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Citation Information

Type Journal Article
Title Democratization, Division of Responsibilities and Governance Quality: Experimental Evidence on Local Institutions in Afghanistan1
Author(s)
Publication (Day/Month/Year) 2013
URL http://www.princeton.edu/rppe/speaker-series/speaker-series-2012-13/Enikolopov.pdf
Abstract
Using a randomized field experiment we look at the effect of the creation of democratically elected councils in rural Afghanistan on local governance quality, as measured by the outcomes of a food aid distribution. The results indicate that when the distribution is managed by democratic councils, rather than traditional leaders, the food aid targeting is improved and the level of embezzlement is not changed. However, in villages in which a council was created, but the responsibility for managing the aid distribution was not explicitly assigned to it, targeting was not improved and embezzlement increased. Requiring female participation in the distribution also increased embezzlement and did not improve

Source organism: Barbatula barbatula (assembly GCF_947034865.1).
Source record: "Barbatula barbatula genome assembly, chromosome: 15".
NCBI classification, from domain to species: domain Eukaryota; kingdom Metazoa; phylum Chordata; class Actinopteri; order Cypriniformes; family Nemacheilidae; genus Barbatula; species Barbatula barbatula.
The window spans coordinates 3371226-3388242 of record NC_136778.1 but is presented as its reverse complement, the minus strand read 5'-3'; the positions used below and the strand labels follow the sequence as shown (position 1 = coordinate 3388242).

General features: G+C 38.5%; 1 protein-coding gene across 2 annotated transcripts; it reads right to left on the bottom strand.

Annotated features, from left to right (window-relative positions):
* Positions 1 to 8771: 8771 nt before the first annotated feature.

targeting. Overall, the results show that the creation of democratic institutions can improve governance, but only if institutional esponsibilities are clearly defined. But if democratic institutions are created in parallel with traditional ones and responsibilities are not clearly defined this may lead to an increase in corruption.

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